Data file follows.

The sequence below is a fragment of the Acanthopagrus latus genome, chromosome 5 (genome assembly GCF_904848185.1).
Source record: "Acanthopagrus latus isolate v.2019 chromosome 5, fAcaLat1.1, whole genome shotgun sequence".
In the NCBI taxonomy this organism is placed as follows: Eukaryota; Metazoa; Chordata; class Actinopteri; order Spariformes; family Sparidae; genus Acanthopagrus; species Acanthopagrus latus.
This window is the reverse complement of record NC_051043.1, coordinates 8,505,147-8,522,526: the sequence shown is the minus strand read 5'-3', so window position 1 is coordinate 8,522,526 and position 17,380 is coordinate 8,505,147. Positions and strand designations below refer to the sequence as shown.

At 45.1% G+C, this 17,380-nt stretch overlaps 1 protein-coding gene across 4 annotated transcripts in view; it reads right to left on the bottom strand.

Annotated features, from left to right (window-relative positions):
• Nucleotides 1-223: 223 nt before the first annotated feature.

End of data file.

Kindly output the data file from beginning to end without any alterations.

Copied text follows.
The sequence below is a fragment of the Acanthopagrus latus genome, chromosome 5 (genome assembly GCF_904848185.1).
Source record: "Acanthopagrus latus isolate v.2019 chromosome 5, fAcaLat1.1, whole genome shotgun sequence".
In the NCBI taxonomy this organism is placed as follows: Eukaryota; Metazoa; Chordata; class Actinopteri; order Spariformes; family Sparidae; genus Acanthopagrus; species Acanthopagrus latus.
This window is the reverse complement of record NC_051043.1, coordinates 8,505,147-8,522,526: the sequence shown is the minus strand read 5'-3', so window position 1 is coordinate 8,522,526 and position 17,380 is coordinate 8,505,147. Positions and strand designations below refer to the sequence as shown.

At 45.1% G+C, this 17,380-nt stretch overlaps 1 protein-coding gene across 4 annotated transcripts in view; it reads right to left on the bottom strand.

Annotated features, from left to right (window-relative positions):
• Nucleotides 1-223: 223 nt before the first annotated feature.